OFWs wail against government’s failure to refund P700-million terminal fees

In Photo: Passengers, including departing overseas Filipino workers (OFWs), wait for their flight at the Ninoy Aquino International Airport Terminal 1. Most of our OFWs do not bother to get their terminal fee refund because of the bureaucracy at the premier airport.

By Recto Mercene

THE Manila International Airport Authority (Miaa) on Thursday said a Malacañang technical working group (TWG) is still trying to determine how much unclaimed terminal fee the premier airport has in its hand. However, the recruitment sector estimates that some P700 million had been put into the premier airport’s coffers based on the 1.3 million overseas Filipino workers (OFWs) deployed last year.

“Malacañang has a technical working group focused on getting that done,” said Miaa Spokesman David de Castro, when asked how much money remains unrefunded to OFWs.

“The TWG is still coming up with the technology solution. This will help especially in allowing automatic exemptions for OFWs. At the moment, [there’s] no way of determining which fees are from the OFWs, as collections are not necessarily labeled,” de Castro added.

He said unrefunded terminal fees are set aside by the Miaa and OFWs can still ask for refund upon their arrival in Manila or on their next scheduled departure.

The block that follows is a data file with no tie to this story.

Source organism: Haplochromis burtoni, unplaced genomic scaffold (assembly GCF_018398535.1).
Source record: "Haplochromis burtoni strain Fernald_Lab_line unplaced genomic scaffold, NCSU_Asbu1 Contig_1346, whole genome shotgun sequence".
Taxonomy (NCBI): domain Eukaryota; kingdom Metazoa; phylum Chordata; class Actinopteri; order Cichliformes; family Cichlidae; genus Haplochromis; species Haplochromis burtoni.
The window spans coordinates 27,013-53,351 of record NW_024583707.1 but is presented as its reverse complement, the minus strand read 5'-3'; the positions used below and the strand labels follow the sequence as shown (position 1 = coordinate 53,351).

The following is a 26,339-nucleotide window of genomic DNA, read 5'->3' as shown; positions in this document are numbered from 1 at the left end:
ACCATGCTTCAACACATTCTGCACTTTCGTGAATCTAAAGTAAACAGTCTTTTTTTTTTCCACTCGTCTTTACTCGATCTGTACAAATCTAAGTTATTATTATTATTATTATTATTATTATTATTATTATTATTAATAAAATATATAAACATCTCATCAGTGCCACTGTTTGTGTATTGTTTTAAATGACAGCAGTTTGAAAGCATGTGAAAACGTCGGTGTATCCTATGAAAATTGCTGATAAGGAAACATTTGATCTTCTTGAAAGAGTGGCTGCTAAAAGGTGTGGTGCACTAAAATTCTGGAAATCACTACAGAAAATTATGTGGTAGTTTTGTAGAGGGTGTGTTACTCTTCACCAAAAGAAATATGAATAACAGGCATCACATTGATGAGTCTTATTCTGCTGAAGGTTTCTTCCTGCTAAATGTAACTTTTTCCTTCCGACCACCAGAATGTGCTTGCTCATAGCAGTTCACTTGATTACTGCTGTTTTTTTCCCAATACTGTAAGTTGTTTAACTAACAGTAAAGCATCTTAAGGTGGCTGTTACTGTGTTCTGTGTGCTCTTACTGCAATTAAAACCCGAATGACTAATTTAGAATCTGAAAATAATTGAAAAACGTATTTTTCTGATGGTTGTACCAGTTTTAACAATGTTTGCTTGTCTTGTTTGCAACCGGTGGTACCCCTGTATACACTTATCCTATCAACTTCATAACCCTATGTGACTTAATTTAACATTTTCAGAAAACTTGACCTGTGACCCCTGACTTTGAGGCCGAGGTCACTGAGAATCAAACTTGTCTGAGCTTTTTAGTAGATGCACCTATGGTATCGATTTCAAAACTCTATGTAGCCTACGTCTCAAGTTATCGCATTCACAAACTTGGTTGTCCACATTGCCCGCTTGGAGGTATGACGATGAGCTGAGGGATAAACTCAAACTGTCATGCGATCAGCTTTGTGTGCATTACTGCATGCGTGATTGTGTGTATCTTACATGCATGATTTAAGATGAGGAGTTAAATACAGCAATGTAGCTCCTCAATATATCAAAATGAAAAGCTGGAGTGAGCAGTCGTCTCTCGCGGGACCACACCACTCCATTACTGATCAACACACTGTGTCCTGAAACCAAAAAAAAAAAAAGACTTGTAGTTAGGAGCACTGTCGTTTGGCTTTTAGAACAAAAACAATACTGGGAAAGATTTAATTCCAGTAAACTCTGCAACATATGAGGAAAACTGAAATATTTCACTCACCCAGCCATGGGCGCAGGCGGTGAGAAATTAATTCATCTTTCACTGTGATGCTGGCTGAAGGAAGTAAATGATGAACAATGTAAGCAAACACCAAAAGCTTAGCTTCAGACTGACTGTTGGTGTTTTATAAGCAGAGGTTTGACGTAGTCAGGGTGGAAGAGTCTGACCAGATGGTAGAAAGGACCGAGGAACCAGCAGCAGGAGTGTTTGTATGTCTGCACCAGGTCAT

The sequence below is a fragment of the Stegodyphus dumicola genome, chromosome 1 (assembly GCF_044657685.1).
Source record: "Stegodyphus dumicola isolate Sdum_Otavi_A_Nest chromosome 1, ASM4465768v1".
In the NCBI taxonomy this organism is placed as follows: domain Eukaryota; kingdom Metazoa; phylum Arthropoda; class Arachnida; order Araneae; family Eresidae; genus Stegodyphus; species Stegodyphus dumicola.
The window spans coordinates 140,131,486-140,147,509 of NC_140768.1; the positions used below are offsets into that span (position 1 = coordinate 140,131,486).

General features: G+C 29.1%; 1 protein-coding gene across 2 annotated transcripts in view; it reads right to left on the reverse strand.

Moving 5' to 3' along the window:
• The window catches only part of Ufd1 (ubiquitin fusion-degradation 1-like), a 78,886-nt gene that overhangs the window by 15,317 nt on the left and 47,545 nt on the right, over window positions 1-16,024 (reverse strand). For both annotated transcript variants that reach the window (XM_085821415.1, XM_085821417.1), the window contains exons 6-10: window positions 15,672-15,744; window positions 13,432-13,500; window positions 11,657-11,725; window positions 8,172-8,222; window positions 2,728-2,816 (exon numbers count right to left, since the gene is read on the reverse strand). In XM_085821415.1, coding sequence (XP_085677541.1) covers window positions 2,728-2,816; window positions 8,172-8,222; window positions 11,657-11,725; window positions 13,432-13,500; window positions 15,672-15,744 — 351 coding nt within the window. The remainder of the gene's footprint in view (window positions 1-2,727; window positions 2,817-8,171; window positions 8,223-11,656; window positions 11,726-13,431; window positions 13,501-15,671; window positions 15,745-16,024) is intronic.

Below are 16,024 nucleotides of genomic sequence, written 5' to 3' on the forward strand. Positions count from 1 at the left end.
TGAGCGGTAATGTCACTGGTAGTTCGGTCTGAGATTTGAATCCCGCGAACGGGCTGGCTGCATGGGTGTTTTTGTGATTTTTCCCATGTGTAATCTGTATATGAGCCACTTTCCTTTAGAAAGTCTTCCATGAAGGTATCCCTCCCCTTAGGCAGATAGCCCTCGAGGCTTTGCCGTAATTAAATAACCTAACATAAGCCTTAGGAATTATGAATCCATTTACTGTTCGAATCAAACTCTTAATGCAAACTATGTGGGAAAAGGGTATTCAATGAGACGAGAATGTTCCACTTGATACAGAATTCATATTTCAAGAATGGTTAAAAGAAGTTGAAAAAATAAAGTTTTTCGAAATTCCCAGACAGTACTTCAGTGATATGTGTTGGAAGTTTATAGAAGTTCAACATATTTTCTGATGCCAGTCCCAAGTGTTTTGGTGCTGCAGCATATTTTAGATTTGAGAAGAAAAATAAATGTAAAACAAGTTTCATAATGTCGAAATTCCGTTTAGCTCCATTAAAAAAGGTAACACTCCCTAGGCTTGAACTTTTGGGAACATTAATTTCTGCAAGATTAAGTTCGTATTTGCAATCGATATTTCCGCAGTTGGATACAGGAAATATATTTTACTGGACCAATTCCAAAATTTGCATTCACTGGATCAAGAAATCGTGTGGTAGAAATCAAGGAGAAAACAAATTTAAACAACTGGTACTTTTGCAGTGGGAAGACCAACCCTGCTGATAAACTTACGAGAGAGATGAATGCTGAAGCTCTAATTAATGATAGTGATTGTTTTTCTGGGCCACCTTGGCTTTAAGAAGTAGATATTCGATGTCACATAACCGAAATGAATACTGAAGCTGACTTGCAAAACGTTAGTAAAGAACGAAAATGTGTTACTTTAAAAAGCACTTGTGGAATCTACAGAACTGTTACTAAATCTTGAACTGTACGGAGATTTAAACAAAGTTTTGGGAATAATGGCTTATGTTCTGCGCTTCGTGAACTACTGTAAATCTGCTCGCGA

“As per our memo on the IPSC [International Passenger Service Charge], OFWs may opt to have their terminal fee refunded anytime, even after many years,” de Castro said.

He said there is no expiration period for refunds but the OFWs are required to present the pertinent documents as stipulated in the Miaa memo.

OFWs advocate Susan “Toots” Ople told the BusinessMirror that she has no figures on the amount that had accrued with the Miaa from the OFW terminal fee. She said this amount should be available from Miaa Manager Jose Angel A. Honrado.

“Ask him how much has been collected from OFWs who bought tickets online and overseas. Then ask how much was refunded,” Ople replied in a text message.

At the same time, Ople slammed the “relentless violation” of the Migrant Workers Act by the integration of airport terminal fees in plane tickets.

“There is a continuing injustice going on when OFWs are forced to line up for a refund of the P550 they are not even supposed to pay under our law,” Ople said.

She said many OFWs do not bother to collect the fee on fear of missing their flights.

The OFWs are exempted by law from paying terminal fees or the IPSC.

However, the Miaa adopted a new IPSC scheme, requiring that terminal fees be paid with tickets when they book online and abroad, saying that the integration is meant to ease congestion at the Ninoy Aquino International Airport (Naia).

Ople, former labor undersecretary who is running for senator, is part of a coalition of OFW groups that filed a case before the Regional Trial Court in Pasay City calling for a permanent injunction against the Miaa’s Memorandum Circular (MC) 8, Series of 2014, which established in 2015 the refund system for OFWs.